I'm feelin’ upside down

You’ve probably run across upside-down words sıɥʇ ǝʞıl somewhere in your internet travels. There are several sites like this one that will take your text and flip it for you. I thought it would be fun to make a text flipper that I could use directly in any text editor or web input box. Here’s how it turned out.

First, you should know that flipped text isn’t really flipped; it’s just a character substitution that gives that appearance. For example, the letter p works as an upside-down d and vice-versa. Some letters are their own substitution: o is the obvious example, but s and z also work that way. The other letters use phonetic symbols, which are defined as Unicode characters, as substitutes. The most famous of these is the schwa (ə), which you may remember from school. On the Mac, you can see these characters by opening the Character Palette and navigating to the Phonetic Symbols set

The sites that offer text-flipping services use JavaScript to do the substitutions within your browser. Since I wanted a stand-alone text-flipper, I chose to write mine in Python. I call it flip and keep it in my ~/bin directory.

 1:  #!/usr/bin/python
 2:  # -*- coding: UTF-8 -*-
 3:  
 4:  from sys import stdin, stdout
 5:  
 6:  pchars = u"abcdefghijklmnopqrstuvwxyz,.?!'()[]{}"
 7:  fchars = u"ɐqɔpǝɟƃɥıɾʞlɯuodbɹsʇnʌʍxʎz'˙¿¡,)(][}{"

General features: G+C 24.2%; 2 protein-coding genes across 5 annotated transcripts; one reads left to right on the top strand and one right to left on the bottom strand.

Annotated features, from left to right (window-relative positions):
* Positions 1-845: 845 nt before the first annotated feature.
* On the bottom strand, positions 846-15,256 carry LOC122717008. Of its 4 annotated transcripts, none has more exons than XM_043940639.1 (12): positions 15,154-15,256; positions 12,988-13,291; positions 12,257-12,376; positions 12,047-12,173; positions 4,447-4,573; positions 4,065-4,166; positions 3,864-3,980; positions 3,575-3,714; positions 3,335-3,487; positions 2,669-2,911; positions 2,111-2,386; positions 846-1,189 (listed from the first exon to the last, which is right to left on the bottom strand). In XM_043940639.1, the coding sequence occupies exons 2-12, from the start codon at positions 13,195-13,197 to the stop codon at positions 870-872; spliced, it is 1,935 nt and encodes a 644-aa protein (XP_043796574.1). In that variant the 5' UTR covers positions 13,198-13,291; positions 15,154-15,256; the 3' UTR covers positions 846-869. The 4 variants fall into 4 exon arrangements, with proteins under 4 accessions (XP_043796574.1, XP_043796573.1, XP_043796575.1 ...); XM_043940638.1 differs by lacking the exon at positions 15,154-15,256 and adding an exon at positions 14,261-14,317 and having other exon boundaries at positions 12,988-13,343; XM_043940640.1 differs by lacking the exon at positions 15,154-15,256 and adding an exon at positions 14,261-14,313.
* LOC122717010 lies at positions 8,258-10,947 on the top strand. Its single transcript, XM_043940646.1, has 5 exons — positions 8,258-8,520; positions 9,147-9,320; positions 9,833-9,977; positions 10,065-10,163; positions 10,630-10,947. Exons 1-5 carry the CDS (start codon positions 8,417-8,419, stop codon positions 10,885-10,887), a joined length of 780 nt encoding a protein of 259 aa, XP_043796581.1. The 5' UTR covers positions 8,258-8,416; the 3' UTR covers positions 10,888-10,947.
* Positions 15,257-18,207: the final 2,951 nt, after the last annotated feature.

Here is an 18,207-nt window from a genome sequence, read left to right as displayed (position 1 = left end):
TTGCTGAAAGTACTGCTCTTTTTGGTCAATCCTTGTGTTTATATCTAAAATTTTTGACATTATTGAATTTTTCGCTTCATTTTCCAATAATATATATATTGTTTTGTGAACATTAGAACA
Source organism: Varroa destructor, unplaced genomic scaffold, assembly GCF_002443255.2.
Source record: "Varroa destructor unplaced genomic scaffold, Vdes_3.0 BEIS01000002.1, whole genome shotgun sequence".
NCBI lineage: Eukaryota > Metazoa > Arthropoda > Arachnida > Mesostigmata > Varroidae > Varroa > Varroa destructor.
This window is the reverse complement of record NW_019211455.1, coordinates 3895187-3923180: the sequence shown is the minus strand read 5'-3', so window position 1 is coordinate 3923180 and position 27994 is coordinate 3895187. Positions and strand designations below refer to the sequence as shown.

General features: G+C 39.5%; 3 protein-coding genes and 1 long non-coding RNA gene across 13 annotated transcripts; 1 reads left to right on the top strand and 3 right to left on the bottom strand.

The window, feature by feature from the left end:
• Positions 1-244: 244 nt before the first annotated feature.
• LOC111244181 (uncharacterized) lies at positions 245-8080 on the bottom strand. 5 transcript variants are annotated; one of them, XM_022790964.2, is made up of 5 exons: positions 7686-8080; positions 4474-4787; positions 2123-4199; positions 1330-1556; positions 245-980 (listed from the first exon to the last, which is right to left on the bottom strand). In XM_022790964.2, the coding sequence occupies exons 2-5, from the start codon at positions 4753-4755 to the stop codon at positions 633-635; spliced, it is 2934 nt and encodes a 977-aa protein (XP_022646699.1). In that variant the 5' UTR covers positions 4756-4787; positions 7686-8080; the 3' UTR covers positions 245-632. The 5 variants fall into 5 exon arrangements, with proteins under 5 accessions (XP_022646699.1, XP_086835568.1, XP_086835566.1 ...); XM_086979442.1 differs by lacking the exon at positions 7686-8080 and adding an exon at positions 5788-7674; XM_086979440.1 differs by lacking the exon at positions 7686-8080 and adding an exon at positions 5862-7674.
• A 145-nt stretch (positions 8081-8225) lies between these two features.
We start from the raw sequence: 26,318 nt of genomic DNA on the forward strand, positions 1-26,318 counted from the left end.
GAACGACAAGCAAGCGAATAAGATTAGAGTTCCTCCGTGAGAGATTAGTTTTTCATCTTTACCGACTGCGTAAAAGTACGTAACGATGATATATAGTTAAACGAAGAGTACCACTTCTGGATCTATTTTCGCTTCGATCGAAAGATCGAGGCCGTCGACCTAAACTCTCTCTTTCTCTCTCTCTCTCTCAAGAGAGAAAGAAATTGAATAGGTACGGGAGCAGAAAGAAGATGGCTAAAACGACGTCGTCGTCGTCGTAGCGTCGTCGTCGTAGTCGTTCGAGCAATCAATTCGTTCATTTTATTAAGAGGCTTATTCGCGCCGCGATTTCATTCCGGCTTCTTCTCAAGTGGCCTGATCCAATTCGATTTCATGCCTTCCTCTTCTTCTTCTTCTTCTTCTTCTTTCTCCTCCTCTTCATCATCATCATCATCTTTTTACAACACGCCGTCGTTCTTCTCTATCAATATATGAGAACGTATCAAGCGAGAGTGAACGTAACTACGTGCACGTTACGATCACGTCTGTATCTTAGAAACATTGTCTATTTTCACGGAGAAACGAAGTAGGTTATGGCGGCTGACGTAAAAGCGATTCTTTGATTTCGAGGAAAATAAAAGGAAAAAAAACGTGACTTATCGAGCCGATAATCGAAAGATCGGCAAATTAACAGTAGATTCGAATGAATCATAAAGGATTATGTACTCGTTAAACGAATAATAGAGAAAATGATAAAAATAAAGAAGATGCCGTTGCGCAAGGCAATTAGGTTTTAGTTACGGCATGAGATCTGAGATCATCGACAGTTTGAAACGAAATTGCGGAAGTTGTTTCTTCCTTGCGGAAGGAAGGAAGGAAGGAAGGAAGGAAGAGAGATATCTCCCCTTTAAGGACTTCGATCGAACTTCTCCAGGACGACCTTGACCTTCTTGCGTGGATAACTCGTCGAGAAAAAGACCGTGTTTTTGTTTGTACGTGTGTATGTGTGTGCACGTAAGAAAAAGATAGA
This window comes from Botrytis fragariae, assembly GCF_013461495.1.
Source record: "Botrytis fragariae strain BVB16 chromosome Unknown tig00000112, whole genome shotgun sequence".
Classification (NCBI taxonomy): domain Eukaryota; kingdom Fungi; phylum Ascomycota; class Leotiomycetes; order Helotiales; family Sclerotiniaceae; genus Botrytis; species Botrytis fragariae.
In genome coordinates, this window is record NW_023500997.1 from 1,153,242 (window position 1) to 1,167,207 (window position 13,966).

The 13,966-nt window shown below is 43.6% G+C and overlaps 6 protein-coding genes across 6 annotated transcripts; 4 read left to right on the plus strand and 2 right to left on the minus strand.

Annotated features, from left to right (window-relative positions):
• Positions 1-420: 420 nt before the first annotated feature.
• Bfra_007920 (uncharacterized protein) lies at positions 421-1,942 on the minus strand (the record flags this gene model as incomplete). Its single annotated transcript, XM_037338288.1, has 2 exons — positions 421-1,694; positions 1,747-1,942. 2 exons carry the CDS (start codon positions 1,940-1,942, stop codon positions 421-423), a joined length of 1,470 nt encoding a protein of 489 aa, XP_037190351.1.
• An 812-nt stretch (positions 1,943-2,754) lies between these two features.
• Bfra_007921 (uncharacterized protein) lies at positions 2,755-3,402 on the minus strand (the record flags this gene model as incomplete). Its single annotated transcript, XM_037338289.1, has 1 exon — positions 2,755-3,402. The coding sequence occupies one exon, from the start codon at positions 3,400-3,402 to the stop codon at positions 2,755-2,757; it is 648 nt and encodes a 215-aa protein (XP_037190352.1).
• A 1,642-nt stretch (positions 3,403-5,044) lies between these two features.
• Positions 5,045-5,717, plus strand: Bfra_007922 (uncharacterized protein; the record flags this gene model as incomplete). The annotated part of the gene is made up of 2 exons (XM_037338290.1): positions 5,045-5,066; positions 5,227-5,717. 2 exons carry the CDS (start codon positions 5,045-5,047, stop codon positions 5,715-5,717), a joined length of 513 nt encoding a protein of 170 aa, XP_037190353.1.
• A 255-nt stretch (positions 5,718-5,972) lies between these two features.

8:  flipper = dict(zip(pchars, fchars))
 9:  
10:  def flip(s):
11:    charList = [ flipper.get(x, x) for x in s.lower() ]
12:    charList.reverse()
13:    return "".join(charList)
14:  
15:  stdout.write(flip(stdin.read()).encode('utf8'))

The weird comment in Line 2 tells Python to accept Unicode characters within the source code itself. Lines 6–8 define a dictionary called flipper that has the normal characters as the keys and the flipped characters as the values. There’s a cute Pythonic trick in these lines: after Lines 6 and 7 define strings of plain and flipped characters, Line 8 turns the two strings into a single dictionary by interleaving the characters with zip and then converting with dict.

Once the flipper dictionary is defined, the rest is easy. The list comprehension in Line 11 lower-cases the input string and then uses the get method to translate from plain to flipped characters. Characters that aren’t in the flipper dictionary--like the space character--are passed through unchanged. Line 12 reverses the list of flipped characters because we want plain to turn into uıɐld, not dlɐıu. Line 13 turns the list of characters into a string.

Line 15 puts everything together: it reads the input, flips the text, ensures that it has the proper encoding, and writes it out. Standard input and output are used, so flip will act as a normal Unix filter.

To use flip from within any text editing window or field, I’ve defined a TextExpander snippet with an abbreviation of ;fc and a shell script content of

#!/bin/bash
pbpaste | /Users/drang/bin/flip

When I type ;fc, TextExpander pipes whatever is on the clipboard to flip and replaces ;fc with the flipped version of the clipboard text. The normal way to use this snippet is to

  1. Type the text I want flipped
  2. Select it
  3. Cut it
  4. Type ;fc

If you don’t have TextExpander, you could invoke flip with an AppleScript,

set cmd to "pbpaste | /Users/drang/bin/flip"
do shell script cmd

or call it via FastScripts or some similar utility.

¡ʇxǝʇ ɹnoʎ ƃuıddılɟ unɟ ǝʌɐɥ

Update 7/17/09
Initially, I was converting the pchars and fchars strings to lists before applying zip to them, i.e.,

pchars = list(u"abcdefghijklmnopqrstuvwxyz,.?!'()[]{}")
fchars = list(u"ɐqɔpǝɟƃɥıɾʞlɯuodbɹsʇnʌʍxʎz'˙¿¡,)(][}{")

Reader John Lichtenstein pointed out that the conversion to lists was unnecessary; zip will work with any set of iterables, not just lists. That makes the code simpler.

¡uɥoɾ ‘sʞuɐɥʇ

Tags: